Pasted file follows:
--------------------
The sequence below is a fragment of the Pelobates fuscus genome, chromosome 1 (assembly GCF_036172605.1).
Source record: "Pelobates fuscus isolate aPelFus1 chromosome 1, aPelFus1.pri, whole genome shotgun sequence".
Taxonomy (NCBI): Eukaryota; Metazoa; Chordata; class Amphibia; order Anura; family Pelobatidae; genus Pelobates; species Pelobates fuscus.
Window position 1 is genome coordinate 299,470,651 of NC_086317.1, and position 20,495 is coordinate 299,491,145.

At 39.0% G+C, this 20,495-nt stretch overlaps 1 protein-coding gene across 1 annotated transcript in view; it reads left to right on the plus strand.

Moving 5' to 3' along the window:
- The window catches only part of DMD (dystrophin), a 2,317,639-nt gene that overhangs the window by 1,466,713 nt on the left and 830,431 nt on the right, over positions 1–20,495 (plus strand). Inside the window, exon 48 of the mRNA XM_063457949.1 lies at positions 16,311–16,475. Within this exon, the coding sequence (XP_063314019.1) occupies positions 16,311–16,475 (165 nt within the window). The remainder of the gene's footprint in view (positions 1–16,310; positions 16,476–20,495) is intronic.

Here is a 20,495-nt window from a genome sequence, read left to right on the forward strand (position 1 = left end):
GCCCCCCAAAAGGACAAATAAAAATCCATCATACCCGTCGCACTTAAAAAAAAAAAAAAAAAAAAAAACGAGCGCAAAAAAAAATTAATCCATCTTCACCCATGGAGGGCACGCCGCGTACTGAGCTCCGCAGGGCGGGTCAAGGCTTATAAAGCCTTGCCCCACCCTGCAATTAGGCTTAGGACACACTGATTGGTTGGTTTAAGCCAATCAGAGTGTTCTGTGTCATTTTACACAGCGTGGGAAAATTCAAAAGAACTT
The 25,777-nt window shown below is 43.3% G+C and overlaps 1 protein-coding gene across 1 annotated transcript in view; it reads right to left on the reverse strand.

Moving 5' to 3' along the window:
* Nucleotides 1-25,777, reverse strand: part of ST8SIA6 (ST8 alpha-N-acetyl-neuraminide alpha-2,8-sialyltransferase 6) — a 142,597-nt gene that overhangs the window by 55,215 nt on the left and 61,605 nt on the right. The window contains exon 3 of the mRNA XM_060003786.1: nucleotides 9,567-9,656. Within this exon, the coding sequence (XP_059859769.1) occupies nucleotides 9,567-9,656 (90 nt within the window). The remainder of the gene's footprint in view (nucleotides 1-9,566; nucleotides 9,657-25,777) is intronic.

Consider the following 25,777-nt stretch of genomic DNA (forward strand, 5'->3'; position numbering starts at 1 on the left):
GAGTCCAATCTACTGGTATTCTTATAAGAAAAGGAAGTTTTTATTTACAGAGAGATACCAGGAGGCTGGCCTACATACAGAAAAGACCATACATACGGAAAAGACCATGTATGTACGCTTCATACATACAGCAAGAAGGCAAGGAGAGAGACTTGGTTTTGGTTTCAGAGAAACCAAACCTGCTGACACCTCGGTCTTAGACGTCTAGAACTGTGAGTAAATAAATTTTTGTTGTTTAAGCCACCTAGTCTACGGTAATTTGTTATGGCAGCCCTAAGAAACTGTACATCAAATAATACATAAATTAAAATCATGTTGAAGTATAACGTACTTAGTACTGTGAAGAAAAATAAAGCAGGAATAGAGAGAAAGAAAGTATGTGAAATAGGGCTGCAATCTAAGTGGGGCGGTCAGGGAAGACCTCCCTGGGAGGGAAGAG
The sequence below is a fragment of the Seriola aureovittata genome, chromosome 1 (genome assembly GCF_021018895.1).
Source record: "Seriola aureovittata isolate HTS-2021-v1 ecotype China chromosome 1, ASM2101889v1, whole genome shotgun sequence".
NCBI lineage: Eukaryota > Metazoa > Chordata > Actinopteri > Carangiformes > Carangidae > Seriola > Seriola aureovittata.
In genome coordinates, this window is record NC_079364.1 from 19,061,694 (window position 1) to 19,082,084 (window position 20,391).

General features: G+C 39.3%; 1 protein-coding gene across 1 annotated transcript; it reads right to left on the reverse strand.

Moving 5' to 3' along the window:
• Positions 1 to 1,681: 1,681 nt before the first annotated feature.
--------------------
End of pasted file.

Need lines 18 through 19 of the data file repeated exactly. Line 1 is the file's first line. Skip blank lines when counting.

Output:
In genome coordinates, this window is record NC_079364.1 from 19,061,694 (window position 1) to 19,082,084 (window position 20,391).

General features: G+C 39.3%; 1 protein-coding gene across 1 annotated transcript; it reads right to left on the reverse strand.